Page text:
Dorothy Dagger celebrated her 107th birthday on 31st October 2018. Hungerford House in Wiltshire, where Dorothy is a resident, pulled out all the stops to celebrate her milestone birthday in style, which also happened to coincide with Halloween.

BBC Radio Wiltshire and ITN West Country both came to interview her and acknowledge her special day. This included a recording of the cutting of her beautiful cake as well as the reading of a birthday card from Her Majesty the Queen. These recordings were also placed on social media by the programme producers which then spiralled into many members of the public sending heartfelt wishes.

Dorothy was born on 31st October 1911 in Bath and was the youngest of four children.  She had two brothers and a sister and family life was challenging after her father was injured during the First World War and never fully recovered subsequently passing away in 1929 at the age of 51.

Dorothy married her husband Sid in 1941 and they moved from Bath to Corsham due to Sid’s war effort work.  In the early 1950s they took possession of a new council house in Neston Crescent and she continued living there until she was 102. Sid passed away in 1981 after enjoying 40 happy years together.  The couple did not have any children but were always supportive of the other members of the family. Both Dorothy and Sid were keen church-goers and were both confirmed together at Neston in 1960.  Sid sang in the choir and Dorothy joined the Mothers’ Union.  They were a very sociable couple and Sid regularly organised whist drives which they both enjoyed. Sid’s last job was working for the Post Office and Dorothy still benefits from his pension to this day.  Dorothy had been a widow for some time when she became friends with Ernie who had also worked for the Post Office and was a widower.  They found companionship and friendship together and had many happy holidays with the over sixties club, of which Dorothy was the treasurer for over 25 years.  Together, Dorothy and Ernie delivered Meals on Wheels to the elderly. There is a certificate in recognition of her commitment to the service that is dated 1998 (when she was 87.)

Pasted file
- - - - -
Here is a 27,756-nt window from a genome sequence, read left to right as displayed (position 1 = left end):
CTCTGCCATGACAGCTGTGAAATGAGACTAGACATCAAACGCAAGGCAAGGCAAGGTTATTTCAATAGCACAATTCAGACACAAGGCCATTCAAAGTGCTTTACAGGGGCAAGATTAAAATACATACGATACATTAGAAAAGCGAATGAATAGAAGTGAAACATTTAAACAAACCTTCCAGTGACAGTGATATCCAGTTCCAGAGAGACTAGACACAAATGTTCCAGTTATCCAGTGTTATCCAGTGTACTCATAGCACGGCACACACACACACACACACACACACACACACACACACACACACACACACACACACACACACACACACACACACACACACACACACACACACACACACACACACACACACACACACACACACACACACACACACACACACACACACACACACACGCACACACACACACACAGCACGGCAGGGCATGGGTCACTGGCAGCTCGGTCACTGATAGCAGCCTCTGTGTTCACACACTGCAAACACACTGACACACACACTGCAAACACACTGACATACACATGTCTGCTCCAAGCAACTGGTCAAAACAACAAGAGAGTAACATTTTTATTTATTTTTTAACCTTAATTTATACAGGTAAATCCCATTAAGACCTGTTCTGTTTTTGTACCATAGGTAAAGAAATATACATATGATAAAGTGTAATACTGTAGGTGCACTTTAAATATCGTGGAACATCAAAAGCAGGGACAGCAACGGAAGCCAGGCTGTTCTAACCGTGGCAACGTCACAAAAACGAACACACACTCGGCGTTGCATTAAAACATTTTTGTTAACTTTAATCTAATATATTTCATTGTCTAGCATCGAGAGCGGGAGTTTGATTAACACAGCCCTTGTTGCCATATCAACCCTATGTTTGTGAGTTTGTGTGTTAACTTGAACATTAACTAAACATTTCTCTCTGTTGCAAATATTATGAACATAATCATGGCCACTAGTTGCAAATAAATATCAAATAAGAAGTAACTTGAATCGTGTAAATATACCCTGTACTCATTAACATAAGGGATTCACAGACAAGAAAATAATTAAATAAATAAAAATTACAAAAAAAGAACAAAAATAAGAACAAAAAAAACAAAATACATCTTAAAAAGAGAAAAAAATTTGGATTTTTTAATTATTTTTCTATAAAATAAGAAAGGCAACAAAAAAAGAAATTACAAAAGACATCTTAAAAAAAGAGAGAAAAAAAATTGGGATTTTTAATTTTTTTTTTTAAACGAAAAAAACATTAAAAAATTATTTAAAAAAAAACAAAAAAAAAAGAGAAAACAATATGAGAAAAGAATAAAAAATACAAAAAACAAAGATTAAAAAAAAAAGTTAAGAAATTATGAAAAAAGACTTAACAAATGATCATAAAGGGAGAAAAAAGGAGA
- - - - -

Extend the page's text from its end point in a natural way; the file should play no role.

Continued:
Dorothy’s niece, Marie Burton, says: “Dorothy was always a very caring person and was ever ready to open her home to members of the family who needed looking after. She remains a happy, friendly and caring lady who would help anyone and I feel proud to be able to call her my Auntie Dolly.”